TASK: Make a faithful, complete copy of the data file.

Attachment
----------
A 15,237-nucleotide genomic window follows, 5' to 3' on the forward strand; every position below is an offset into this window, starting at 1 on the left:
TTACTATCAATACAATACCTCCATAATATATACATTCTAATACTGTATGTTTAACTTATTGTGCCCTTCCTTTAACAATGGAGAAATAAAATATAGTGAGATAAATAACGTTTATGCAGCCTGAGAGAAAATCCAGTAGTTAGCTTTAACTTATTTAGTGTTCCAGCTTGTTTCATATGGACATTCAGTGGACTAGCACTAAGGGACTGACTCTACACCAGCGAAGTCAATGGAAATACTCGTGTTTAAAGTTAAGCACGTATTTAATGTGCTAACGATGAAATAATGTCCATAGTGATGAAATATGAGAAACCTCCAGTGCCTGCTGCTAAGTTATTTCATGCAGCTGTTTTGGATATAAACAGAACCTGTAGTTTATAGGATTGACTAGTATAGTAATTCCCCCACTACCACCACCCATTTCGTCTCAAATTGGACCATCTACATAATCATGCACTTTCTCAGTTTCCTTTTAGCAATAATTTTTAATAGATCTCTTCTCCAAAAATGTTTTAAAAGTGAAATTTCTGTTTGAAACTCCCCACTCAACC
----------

A 15,237-nucleotide genomic window follows, 5' to 3' on the forward strand; every position below is an offset into this window, starting at 1 on the left:
TTACTATCAATACAATACCTCCATAATATATACATTCTAATACTGTATGTTTAACTTATTGTGCCCTTCCTTTAACAATGGAGAAATAAAATATAGTGAGATAAATAACGTTTATGCAGCCTGAGAGAAAATCCAGTAGTTAGCTTTAACTTATTTAGTGTTCCAGCTTGTTTCATATGGACATTCAGTGGACTAGCACTAAGGGACTGACTCTACACCAGCGAAGTCAATGGAAATACTCGTGTTTAAAGTTAAGCACGTATTTAATGTGCTAACGATGAAATAATGTCCATAGTGATGAAATATGAGAAACCTCCAGTGCCTGCTGCTAAGTTATTTCATGCAGCTGTTTTGGATATAAACAGAACCTGTAGTTTATAGGATTGACTAGTATAGTAATTCCCCCACTACCACCACCCATTTCGTCTCAAATTGGACCATCTACATAATCATGCACTTTCTCAGTTTCCTTTTAGCAATAATTTTTAATAGATCTCTTCTCCAAAAATGTTTTAAAAGTGAAATTTCTGTTTGAAACTCCCCACTCAACC